Every week I scour the medical literature and the media in search of something newsworthy to report about aging and old people. I discover and sometimes read all kinds of reports—often I wonder whether these reports will have any effect at all or whether they will collect dust in a file cabinet somewhere, though with the internet, there probably aren’t even any physical copies of most of them. There’s the annual report on dementia from the Alzheimer’s Association, there are reports from the Institute of Medicine, surveys from the Pew Center, research papers from AARP. I read and reported on white papers and position papers (I never have known the difference) from organizations such as the FrameWorks Institute and from the British Geriatrics Society. I’ve blogged about important books, not so much on best sellers such as Atul Gawande’s “Being Mortal” as on equally important but less celebrated works such as Angelo Volandes’ “The Conversation” and Sharon Kaufman’s “Ordinary Medicine.” And then there are the medical journals. So it occurred to me to ask what journals publish articles about aging that I think are of interest to both the geriatrician and the general reader?
Just for fun, I looked at what recent articles were cited in either my blog, Life in the End Zone, or in the one other blog that I read regularly, GeriPal, which stands for Geriatrics and Palliative care and is run and largely written by Alex Smith and Eric Widera, both physicians. What appeared in these two blogs reflected my biases and those of my colleagues at GeriPal. A little introspection about my blog reveals that I try to avoid discussing articles that are getting a lot of publicity already, pieces that have already made it into every leading newspaper unless, of course, I have a dissenting view on those studies. I like looking for interesting sounding articles in journals that most doctors don’t read and for reports on relevant topics that were ignored by the mainstream press. As to GeriPal, the authors describe the blog this way: “It is a forum for discourse, recent news and research, and freethinking commentary. Our objectives are: 1) to create an online community of interdisciplinary providers interested in geriatrics or palliative care; 2) to provide an open forum for the exchange of ideas and disruptive commentary that changes clinical practice and health care policy; and 3) to change the world.” Here’s what I found.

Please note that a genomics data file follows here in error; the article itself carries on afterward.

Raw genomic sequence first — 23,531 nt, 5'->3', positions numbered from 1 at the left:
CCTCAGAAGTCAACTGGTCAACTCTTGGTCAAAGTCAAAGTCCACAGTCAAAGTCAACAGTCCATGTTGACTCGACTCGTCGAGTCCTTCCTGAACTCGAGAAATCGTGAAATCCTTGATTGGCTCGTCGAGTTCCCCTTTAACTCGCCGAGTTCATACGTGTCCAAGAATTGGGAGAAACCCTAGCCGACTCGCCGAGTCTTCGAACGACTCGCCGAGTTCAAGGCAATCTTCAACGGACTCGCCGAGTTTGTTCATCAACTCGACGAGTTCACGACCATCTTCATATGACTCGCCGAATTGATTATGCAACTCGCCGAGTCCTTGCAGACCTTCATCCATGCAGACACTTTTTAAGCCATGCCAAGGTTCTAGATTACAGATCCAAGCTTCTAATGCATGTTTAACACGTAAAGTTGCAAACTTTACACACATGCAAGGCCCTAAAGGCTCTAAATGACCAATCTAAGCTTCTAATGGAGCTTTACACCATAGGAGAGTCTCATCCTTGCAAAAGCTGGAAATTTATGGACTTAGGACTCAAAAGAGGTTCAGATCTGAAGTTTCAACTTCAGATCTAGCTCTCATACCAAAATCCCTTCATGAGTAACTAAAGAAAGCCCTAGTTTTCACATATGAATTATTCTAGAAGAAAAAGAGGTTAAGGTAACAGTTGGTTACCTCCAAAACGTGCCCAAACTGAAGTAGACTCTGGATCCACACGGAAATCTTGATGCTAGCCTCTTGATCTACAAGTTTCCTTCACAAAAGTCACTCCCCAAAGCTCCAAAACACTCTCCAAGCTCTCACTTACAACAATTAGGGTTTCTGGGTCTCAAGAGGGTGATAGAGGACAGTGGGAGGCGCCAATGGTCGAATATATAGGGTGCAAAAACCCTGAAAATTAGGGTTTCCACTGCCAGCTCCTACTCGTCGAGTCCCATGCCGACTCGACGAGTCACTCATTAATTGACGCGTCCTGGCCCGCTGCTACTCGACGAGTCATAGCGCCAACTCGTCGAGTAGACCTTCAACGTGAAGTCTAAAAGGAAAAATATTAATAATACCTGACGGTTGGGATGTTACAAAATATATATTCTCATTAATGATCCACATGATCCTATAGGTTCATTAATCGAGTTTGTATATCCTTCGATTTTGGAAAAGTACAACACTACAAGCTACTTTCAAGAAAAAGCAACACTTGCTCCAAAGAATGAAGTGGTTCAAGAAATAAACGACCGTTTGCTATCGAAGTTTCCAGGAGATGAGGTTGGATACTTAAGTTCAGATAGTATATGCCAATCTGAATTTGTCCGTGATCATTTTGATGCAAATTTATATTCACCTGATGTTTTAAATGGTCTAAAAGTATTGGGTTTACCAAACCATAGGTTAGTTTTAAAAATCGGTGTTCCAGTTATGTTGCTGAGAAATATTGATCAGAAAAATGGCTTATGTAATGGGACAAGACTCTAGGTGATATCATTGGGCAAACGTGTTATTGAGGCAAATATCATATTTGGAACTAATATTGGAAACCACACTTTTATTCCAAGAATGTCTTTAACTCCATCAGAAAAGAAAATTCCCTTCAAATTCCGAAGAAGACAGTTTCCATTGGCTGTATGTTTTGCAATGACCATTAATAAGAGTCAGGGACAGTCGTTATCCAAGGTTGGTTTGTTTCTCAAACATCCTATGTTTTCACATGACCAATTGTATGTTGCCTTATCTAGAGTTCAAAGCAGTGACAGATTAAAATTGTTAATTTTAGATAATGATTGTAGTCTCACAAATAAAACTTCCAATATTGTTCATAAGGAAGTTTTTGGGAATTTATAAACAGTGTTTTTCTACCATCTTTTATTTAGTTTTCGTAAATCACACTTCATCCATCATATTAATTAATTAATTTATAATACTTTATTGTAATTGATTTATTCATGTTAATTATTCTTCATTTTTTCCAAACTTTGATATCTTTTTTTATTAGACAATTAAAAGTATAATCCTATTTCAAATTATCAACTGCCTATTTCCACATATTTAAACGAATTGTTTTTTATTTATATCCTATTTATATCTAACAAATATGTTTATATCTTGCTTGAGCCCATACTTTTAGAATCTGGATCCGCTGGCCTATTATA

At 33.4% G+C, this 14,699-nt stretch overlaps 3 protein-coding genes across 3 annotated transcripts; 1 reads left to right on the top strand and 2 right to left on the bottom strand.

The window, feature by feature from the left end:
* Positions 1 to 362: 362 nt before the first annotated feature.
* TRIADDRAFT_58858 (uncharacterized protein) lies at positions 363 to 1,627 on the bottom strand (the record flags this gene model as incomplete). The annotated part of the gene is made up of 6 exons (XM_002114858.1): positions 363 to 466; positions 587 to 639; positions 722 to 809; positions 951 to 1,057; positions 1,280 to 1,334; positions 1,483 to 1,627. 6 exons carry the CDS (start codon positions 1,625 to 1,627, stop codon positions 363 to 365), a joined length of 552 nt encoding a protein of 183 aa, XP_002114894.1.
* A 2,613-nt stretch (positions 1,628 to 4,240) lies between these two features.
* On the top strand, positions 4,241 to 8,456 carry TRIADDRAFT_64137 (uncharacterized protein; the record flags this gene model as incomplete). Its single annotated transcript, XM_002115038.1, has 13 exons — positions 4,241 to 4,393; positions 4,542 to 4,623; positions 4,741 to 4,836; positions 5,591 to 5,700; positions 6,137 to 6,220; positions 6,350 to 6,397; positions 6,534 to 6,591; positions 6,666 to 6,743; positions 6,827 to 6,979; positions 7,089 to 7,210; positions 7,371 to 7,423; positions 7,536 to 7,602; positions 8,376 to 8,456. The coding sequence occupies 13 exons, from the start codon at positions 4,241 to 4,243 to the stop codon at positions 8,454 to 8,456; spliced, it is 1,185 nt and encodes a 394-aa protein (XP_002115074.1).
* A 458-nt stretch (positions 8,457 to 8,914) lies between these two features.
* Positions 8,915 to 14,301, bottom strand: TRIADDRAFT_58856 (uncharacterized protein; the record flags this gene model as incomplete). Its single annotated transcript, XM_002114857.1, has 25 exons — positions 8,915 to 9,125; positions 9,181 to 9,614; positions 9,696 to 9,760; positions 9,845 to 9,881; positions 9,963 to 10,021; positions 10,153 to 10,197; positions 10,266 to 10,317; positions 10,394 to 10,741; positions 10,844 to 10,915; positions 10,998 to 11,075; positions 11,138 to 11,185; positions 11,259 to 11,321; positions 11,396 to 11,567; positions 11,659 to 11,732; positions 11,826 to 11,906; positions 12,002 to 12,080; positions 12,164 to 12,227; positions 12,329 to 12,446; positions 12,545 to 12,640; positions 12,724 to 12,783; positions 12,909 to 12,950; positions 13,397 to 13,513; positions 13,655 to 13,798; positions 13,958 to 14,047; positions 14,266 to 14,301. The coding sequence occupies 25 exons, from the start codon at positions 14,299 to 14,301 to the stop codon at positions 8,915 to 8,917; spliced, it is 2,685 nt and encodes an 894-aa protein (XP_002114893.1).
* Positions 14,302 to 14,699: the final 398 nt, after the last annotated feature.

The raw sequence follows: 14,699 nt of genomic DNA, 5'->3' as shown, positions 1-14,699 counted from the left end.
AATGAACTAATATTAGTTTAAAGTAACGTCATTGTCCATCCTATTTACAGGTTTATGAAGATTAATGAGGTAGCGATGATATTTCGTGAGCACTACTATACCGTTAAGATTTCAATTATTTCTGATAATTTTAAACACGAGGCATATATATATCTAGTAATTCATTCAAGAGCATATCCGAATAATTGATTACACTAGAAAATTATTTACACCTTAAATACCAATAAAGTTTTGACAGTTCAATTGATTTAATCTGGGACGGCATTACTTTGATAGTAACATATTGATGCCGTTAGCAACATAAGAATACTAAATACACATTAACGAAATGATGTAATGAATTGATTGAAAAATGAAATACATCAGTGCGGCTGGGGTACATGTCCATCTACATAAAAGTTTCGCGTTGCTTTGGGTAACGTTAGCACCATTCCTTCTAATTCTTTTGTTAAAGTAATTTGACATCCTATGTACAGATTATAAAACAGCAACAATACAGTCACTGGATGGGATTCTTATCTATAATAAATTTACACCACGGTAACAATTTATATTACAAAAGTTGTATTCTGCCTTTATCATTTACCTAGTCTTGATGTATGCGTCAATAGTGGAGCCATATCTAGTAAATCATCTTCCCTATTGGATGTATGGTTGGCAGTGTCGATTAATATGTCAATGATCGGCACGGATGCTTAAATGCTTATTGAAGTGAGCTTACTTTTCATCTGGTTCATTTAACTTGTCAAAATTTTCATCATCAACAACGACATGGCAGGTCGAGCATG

In the six months since the beginning of 2015, GeriPal has posted clinical vignettes and personal ruminations along with summaries and commentaries about new research findings. I counted 13 discussions of articles—11 of them newly published studies. Of these 11, 6 appeared in JAMA Internal Medicine. The others were from 5 different journals: the CDC’s Morbidity and Mortality Report, the Journal of Clinical Oncology, the Journal of General Internal Medicine, and the Gerontologist.
During the same 6 months, I discussed 12 newly published articles (along with various books and reports). My most cited journals were JAMA Internal Medicine (same as GeriPal, but by and large, different articles), with 3 studies quoted, and the New England Journal of Medicine (another 3). The remainder were from 6 different sources: the Gerontologist, the British Medical Journal, the Journal of Medical Ethics, JAMA Neurology, Aging Cell, and Health Affairs.
Are there any conclusions from all this? If you are interested in issues affecting the older population and you only have time to look at only one medical journal, you should concentrate on JAMA Internal Medicine. (Remember that while I only discussed 3 articles from this journal, I deliberately avoided focusing on articles that GeriPal had already referenced.) All told, 9/24 articles were from this one journal. Not a single article from the Journal of the American Geriatrics Society, the flagship journal of the leading American professional society for geriatricians, made it into the list.
Now this is a rather eccentric perspective. Remember that I didn’t survey all articles on geriatric topics and then decide in some systematic way which were most important. All I’m asking is what articles happen to have been chosen by one or both of two blogs, one of which is my own, over the past six months. Just thought you might be interested. And kudos to JAMA Internal Medicine!